The second time I met Rubin was at the 1988 opening of "Les Demoiselles d'Avignon," an exhibition curated by Helene Seckel at the Musee National Picasso in Paris. He was in a radiant mood, not only because the show was "absolutely perfect" (his own effusive words, making my friend Helene blush), but also because the Demoiselles was securely fastened to a wall in the Hotel Salle (he had insisted on traveling on the same plane, not wanting to be in the position of surviving the painting should it be destroyed in a crash). Rubin had recently read my essay on the dealer-critic Daniel-Henry Kahnweiler (elaborating on the mask/Guitar pairing in a more thoroughly structuralist and Saussurian vein) and had been convinced by it. He therefore warned that he would ask me to contribute to yet another symposium at MOMA, this one destined to celebrate his forthcoming exhibition "Picasso and Braque: Pioneering Cubism" (1989), the best I have ever seen in the museum--the best, I daresay, that I have ever seen in any museum. Not only was my earlier preconception of Rubin's hostility or indifference to theory definitively put to rest by what he told me my task would be, but so too were rumors concerning his arrogance: I was to explore Picasso's and Braque's Cubism as a sign-system, a topic to which he himself would have liked to attend but for which he had realized, after several fruitless attempts, he lacked the necessary background.

There would be myriad anecdotes to recount about the "Picasso and Braque" symposium, and although MOMA published selections from the proceedings (edited by Lynn Zelevansky), the text does not quite convey the vivid and sometimes cantankerous nature of the debates. I shall recall just one incident, for it says a lot about the respect Rubin commanded. At the outset of the symposium, we (speakers and auditors alike) had been pained to learn that Leo Steinberg had decided not to give his presentation, he and Rubin having recently squabbled, as they sometimes did (when in the know, I tended to side with Steinberg). Not prepared to absent himself totally from a debate concerning a matter so dear to him, Steinberg had nevertheless been a remarkable presence throughout the four-day gathering, generously providing illuminating comments at every possible turn. At the very end of the last day, or rather, about half an hour before the time was up, Rubin coyly asked to be excused to go conduct his graduate seminar at NYU's Institute of Fine Arts. Springing to his feet before anyone else had time to react, Steinberg proposed a toast to the departing professor for having offered us, thanks to his impressive curatorial muscle, such an unforgettable exhibition. The long, roaring applause did not stop until Rubin had left the room.

It was during the "Picasso and Braque" show that Rubin became Bill for me, and from then on, I visited him in his smoking-allowed office every time I came to New York. We saw the exhibition several times together, discussing various minute points of chronology (was this or that painting predicated on this or that one, or the reverse?), which led to further discussions about the evolution of museology and the function of MOMA as an institution (should it set a cutoff date for its permanent collection, after which it would just act as a Kunsthalle, in effect erecting a barrier between the modern and the contemporary?). Chronology as a heuristic tool was something he cared deeply about; the thematic approach that is becoming dominant in the presentation of modern-art collections in museums worldwide did not have his sympathy. On this count, he was the true successor of Alfred H. Barr Jr., even if he liked to poke fun at the famous chronological diagram of modern-art movements adorning Barr's 1936 Cubism and Abstract Art. It certainly governed Rubin's whole attitude toward acquisitions: "Fill the gaps" was his motto, and his pride was immense when he was able to secure for MOMA a painting or a sculpture that made "the story" clearer, even if it was a promised gift that would only benefit the visitors of the future. His attitude was the same with regard to exhibitions: They were useless, even harmful, if they did not clarify "the story." They had to have a point. This actually had practical consequences, as I learned when accompanying him on his searches for the supremely fragile paintings of Ad Reinhardt for the retrospective he curated in 1991: I learned that to persuade a museum or a private collector to lend a prize possession and risk endangering it, one has to have a pretty convincing story to tell, which means, first of all, that the curator himself has to be convinced.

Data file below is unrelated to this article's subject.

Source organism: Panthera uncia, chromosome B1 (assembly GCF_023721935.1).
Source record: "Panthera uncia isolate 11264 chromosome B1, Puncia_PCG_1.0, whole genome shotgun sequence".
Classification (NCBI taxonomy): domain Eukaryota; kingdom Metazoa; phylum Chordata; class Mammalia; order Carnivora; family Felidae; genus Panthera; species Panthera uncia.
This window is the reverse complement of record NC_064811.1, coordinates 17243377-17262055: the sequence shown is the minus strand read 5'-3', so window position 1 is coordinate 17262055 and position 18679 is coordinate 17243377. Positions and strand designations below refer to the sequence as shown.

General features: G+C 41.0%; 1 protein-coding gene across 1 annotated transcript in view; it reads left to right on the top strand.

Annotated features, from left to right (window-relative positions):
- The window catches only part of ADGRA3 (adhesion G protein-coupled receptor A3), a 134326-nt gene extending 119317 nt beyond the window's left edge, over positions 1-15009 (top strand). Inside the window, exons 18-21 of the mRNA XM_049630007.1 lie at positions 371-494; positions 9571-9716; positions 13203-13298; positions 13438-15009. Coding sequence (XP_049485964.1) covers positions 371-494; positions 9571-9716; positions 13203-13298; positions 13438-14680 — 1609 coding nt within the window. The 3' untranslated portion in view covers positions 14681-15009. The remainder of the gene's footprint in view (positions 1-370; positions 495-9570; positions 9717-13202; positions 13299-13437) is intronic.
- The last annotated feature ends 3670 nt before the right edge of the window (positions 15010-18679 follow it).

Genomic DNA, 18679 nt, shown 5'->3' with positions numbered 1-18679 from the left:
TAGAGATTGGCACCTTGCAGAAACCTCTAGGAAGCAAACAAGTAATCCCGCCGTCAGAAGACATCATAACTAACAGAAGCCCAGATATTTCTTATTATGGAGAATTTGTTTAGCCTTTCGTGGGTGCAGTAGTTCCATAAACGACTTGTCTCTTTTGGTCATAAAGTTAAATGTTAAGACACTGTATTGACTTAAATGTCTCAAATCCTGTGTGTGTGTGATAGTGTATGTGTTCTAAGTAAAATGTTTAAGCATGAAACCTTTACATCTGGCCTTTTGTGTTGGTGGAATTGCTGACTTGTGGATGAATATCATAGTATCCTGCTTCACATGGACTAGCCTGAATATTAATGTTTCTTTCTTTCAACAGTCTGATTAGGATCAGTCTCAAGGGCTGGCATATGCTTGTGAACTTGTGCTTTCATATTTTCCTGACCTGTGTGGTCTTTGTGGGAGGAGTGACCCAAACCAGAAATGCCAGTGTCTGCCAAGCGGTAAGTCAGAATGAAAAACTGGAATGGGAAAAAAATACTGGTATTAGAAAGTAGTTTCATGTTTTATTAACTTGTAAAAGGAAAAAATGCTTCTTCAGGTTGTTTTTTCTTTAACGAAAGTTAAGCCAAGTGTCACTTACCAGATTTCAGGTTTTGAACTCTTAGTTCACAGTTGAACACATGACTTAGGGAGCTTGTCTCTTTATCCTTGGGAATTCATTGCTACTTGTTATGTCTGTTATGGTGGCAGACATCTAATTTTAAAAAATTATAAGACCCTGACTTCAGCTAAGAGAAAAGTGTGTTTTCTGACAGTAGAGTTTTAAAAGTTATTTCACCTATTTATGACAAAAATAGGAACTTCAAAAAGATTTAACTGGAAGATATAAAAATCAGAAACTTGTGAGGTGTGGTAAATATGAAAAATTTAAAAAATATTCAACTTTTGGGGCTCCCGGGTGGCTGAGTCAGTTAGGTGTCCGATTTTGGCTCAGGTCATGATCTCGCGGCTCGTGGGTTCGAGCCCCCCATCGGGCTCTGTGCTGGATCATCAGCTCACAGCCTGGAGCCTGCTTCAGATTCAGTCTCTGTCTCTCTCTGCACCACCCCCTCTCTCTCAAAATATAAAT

"The story": This is where the reproach of dogmatism often hurled at Bill seems most grounded. He had fairly ecumenical taste--the private collection he had acquired before joining MOMA as well as his publications and exhibitions attest to that--but he was the first to recognize that it was limited. According to him, the story it was MOMA's mission to tell was that of what he dubbed "High Modernism." His version of it was of a much wider scope than Clement Greenberg's, for it included, for example, Pop art, but he doubted it had a much longer lifespan. In any case, Bill's "High Modernism" was pretty much object-based and bound to a fairly traditional notion of medium specificity. It fit his conception of the art museum as an unsatisfactory but necessary compromise between the private spaces of the wealthy class and the public spaces of democracy (he liked fairly small rooms, similar in scale to those of a bourgeois apartment, in which viewers could isolate themselves in the contemplation of a handful of works installed together with a purpose). In view of this, his response when criticized for failing to go after Earthworks or Conceptual art for MOMA's collection, in hindsight, makes a lot of sense. "The museum concept is not infinitely expandable," he countered. "If someone offered us the Spiral Jetty [1970] and enough money so that we could maintain it and protect it in perpetuity--because the minute we took it into the collection, we would be responsible for its care--we might do just that. But it still wouldn't be in the Museum of Modern Art (and couldn't be seen in relation to its other modern art)." This was said in 1974, in a remarkable two-part interview published in Artforum: Amazing, isn't it, that what he imagined as the ideal fate of Smithson's work describes, grosso modo, the arrangement conceived for it by the Dia Art Foundation a quarter of a century later? As for Conceptual art, was he so off the mark when he wrote: "Why can one not accept that forms of art may emerge--or have emerged--which transcend museums, that belong elsewhere?... I feel, for example, that a great many Conceptual works are far more comfortable in an art magazine than in a museum"? To some at the time, this comment doubtless sounded conservative, but, in fact (and here's one more prejudice about Bill that will have to go), it revealed that his grasp of works such as Dan Graham's Homes for America, 1966-67, or Mel Bochner and Robert Smithson's Domain of the Great Bear, 1966, was much better than he was credited for--and perhaps even better than that of many of this new art's most ardent advocates.